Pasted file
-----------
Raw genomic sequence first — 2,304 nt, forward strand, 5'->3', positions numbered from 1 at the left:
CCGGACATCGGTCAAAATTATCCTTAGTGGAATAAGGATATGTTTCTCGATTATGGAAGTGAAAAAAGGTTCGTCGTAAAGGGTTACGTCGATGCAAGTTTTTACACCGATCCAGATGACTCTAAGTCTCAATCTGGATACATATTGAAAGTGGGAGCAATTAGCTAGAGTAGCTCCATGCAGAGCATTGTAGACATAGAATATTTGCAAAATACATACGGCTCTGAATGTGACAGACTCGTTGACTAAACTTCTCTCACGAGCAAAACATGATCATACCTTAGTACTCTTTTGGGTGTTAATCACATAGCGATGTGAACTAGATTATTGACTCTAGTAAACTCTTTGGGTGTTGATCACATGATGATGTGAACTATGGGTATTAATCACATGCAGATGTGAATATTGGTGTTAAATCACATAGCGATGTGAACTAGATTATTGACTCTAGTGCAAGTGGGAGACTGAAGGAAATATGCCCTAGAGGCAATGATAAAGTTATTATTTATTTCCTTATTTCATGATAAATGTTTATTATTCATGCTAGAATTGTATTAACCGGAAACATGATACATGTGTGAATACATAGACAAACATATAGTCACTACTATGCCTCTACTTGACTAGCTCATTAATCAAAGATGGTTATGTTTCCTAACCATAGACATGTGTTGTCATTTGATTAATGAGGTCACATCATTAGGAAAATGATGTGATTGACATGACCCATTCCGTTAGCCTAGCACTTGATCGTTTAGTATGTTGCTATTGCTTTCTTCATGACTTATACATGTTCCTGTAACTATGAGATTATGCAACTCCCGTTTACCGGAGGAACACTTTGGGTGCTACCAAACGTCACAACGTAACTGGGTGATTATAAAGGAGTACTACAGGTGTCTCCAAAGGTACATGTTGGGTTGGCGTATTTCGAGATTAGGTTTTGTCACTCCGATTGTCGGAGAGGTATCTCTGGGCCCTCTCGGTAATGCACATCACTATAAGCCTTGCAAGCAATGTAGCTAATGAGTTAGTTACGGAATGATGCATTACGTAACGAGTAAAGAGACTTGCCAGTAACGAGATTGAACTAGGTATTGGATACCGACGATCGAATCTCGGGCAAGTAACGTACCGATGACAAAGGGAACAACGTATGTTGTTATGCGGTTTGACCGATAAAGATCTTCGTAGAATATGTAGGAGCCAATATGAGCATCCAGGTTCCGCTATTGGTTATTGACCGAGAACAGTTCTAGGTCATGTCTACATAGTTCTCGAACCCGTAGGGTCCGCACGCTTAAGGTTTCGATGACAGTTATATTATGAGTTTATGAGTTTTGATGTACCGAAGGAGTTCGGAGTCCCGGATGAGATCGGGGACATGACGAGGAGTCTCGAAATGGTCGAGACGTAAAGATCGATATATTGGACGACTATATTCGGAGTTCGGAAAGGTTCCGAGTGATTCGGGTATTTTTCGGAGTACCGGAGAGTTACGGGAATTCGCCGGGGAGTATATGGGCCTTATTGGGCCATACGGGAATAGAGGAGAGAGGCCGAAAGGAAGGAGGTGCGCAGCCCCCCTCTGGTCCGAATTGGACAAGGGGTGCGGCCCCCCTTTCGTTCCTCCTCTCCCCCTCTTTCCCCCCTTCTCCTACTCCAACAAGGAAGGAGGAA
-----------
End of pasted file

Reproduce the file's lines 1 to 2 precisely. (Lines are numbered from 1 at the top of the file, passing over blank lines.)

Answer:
Raw genomic sequence first — 2,304 nt, forward strand, 5'->3', positions numbered from 1 at the left:
CCGGACATCGGTCAAAATTATCCTTAGTGGAATAAGGATATGTTTCTCGATTATGGAAGTGAAAAAAGGTTCGTCGTAAAGGGTTACGTCGATGCAAGTTTTTACACCGATCCAGATGACTCTAAGTCTCAATCTGGATACATATTGAAAGTGGGAGCAATTAGCTAGAGTAGCTCCATGCAGAGCATTGTAGACATAGAATATTTGCAAAATACATACGGCTCTGAATGTGACAGACTCGTTGACTAAACTTCTCTCACGAGCAAAACATGATCATACCTTAGTACTCTTTTGGGTGTTAATCACATAGCGATGTGAACTAGATTATTGACTCTAGTAAACTCTTTGGGTGTTGATCACATGATGATGTGAACTATGGGTATTAATCACATGCAGATGTGAATATTGGTGTTAAATCACATAGCGATGTGAACTAGATTATTGACTCTAGTGCAAGTGGGAGACTGAAGGAAATATGCCCTAGAGGCAATGATAAAGTTATTATTTATTTCCTTATTTCATGATAAATGTTTATTATTCATGCTAGAATTGTATTAACCGGAAACATGATACATGTGTGAATACATAGACAAACATATAGTCACTACTATGCCTCTACTTGACTAGCTCATTAATCAAAGATGGTTATGTTTCCTAACCATAGACATGTGTTGTCATTTGATTAATGAGGTCACATCATTAGGAAAATGATGTGATTGACATGACCCATTCCGTTAGCCTAGCACTTGATCGTTTAGTATGTTGCTATTGCTTTCTTCATGACTTATACATGTTCCTGTAACTATGAGATTATGCAACTCCCGTTTACCGGAGGAACACTTTGGGTGCTACCAAACGTCACAACGTAACTGGGTGATTATAAAGGAGTACTACAGGTGTCTCCAAAGGTACATGTTGGGTTGGCGTATTTCGAGATTAGGTTTTGTCACTCCGATTGTCGGAGAGGTATCTCTGGGCCCTCTCGGTAATGCACATCACTATAAGCCTTGCAAGCAATGTAGCTAATGAGTTAGTTACGGAATGATGCATTACGTAACGAGTAAAGAGACTTGCCAGTAACGAGATTGAACTAGGTATTGGATACCGACGATCGAATCTCGGGCAAGTAACGTACCGATGACAAAGGGAACAACGTATGTTGTTATGCGGTTTGACCGATAAAGATCTTCGTAGAATATGTAGGAGCCAATATGAGCATCCAGGTTCCGCTATTGGTTATTGACCGAGAACAGTTCTAGGTCATGTCTACATAGTTCTCGAACCCGTAGGGTCCGCACGCTTAAGGTTTCGATGACAGTTATATTATGAGTTTATGAGTTTTGATGTACCGAAGGAGTTCGGAGTCCCGGATGAGATCGGGGACATGACGAGGAGTCTCGAAATGGTCGAGACGTAAAGATCGATATATTGGACGACTATATTCGGAGTTCGGAAAGGTTCCGAGTGATTCGGGTATTTTTCGGAGTACCGGAGAGTTACGGGAATTCGCCGGGGAGTATATGGGCCTTATTGGGCCATACGGGAATAGAGGAGAGAGGCCGAAAGGAAGGAGGTGCGCAGCCCCCCTCTGGTCCGAATTGGACAAGGGGTGCGGCCCCCCTTTCGTTCCTCCTCTCCCCCTCTTTCCCCCCTTCTCCTACTCCAACAAGGAAGGAGGAA